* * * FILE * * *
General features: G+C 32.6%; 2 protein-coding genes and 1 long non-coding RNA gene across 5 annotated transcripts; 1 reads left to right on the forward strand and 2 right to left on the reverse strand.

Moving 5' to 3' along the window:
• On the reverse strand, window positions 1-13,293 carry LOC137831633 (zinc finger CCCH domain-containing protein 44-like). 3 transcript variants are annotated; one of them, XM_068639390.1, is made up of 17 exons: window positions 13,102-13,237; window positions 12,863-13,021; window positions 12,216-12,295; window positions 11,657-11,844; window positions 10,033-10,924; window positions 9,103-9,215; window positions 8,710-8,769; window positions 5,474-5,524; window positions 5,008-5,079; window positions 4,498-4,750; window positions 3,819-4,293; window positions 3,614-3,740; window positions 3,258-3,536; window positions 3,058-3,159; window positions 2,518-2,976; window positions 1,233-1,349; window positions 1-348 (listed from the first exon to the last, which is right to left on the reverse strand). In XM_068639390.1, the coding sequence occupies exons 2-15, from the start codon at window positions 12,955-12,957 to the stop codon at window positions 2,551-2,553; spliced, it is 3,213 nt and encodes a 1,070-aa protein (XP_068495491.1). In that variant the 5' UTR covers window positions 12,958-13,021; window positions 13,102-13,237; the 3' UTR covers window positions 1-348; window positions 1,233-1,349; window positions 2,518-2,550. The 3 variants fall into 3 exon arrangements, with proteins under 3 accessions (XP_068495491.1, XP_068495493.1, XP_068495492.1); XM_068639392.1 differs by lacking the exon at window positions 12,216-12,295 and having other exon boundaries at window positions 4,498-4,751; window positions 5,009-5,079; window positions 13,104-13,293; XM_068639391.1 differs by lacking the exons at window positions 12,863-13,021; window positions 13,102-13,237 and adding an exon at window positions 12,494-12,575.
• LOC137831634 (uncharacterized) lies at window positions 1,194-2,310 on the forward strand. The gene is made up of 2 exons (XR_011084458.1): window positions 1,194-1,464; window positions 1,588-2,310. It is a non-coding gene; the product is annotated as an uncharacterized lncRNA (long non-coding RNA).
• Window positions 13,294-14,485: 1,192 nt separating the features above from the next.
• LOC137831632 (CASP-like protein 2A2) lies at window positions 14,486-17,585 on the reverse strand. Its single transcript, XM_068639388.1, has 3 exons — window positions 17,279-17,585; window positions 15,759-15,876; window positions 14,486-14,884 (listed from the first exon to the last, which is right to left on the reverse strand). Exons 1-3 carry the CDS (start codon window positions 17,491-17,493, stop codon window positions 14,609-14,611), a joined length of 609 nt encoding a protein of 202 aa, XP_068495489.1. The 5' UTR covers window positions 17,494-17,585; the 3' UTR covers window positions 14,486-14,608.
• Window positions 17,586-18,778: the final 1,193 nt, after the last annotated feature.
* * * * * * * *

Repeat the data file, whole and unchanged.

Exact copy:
General features: G+C 32.6%; 2 protein-coding genes and 1 long non-coding RNA gene across 5 annotated transcripts; 1 reads left to right on the forward strand and 2 right to left on the reverse strand.

Moving 5' to 3' along the window:
• On the reverse strand, window positions 1-13,293 carry LOC137831633 (zinc finger CCCH domain-containing protein 44-like). 3 transcript variants are annotated; one of them, XM_068639390.1, is made up of 17 exons: window positions 13,102-13,237; window positions 12,863-13,021; window positions 12,216-12,295; window positions 11,657-11,844; window positions 10,033-10,924; window positions 9,103-9,215; window positions 8,710-8,769; window positions 5,474-5,524; window positions 5,008-5,079; window positions 4,498-4,750; window positions 3,819-4,293; window positions 3,614-3,740; window positions 3,258-3,536; window positions 3,058-3,159; window positions 2,518-2,976; window positions 1,233-1,349; window positions 1-348 (listed from the first exon to the last, which is right to left on the reverse strand). In XM_068639390.1, the coding sequence occupies exons 2-15, from the start codon at window positions 12,955-12,957 to the stop codon at window positions 2,551-2,553; spliced, it is 3,213 nt and encodes a 1,070-aa protein (XP_068495491.1). In that variant the 5' UTR covers window positions 12,958-13,021; window positions 13,102-13,237; the 3' UTR covers window positions 1-348; window positions 1,233-1,349; window positions 2,518-2,550. The 3 variants fall into 3 exon arrangements, with proteins under 3 accessions (XP_068495491.1, XP_068495493.1, XP_068495492.1); XM_068639392.1 differs by lacking the exon at window positions 12,216-12,295 and having other exon boundaries at window positions 4,498-4,751; window positions 5,009-5,079; window positions 13,104-13,293; XM_068639391.1 differs by lacking the exons at window positions 12,863-13,021; window positions 13,102-13,237 and adding an exon at window positions 12,494-12,575.
• LOC137831634 (uncharacterized) lies at window positions 1,194-2,310 on the forward strand. The gene is made up of 2 exons (XR_011084458.1): window positions 1,194-1,464; window positions 1,588-2,310. It is a non-coding gene; the product is annotated as an uncharacterized lncRNA (long non-coding RNA).
• Window positions 13,294-14,485: 1,192 nt separating the features above from the next.
• LOC137831632 (CASP-like protein 2A2) lies at window positions 14,486-17,585 on the reverse strand. Its single transcript, XM_068639388.1, has 3 exons — window positions 17,279-17,585; window positions 15,759-15,876; window positions 14,486-14,884 (listed from the first exon to the last, which is right to left on the reverse strand). Exons 1-3 carry the CDS (start codon window positions 17,491-17,493, stop codon window positions 14,609-14,611), a joined length of 609 nt encoding a protein of 202 aa, XP_068495489.1. The 5' UTR covers window positions 17,494-17,585; the 3' UTR covers window positions 14,486-14,608.
• Window positions 17,586-18,778: the final 1,193 nt, after the last annotated feature.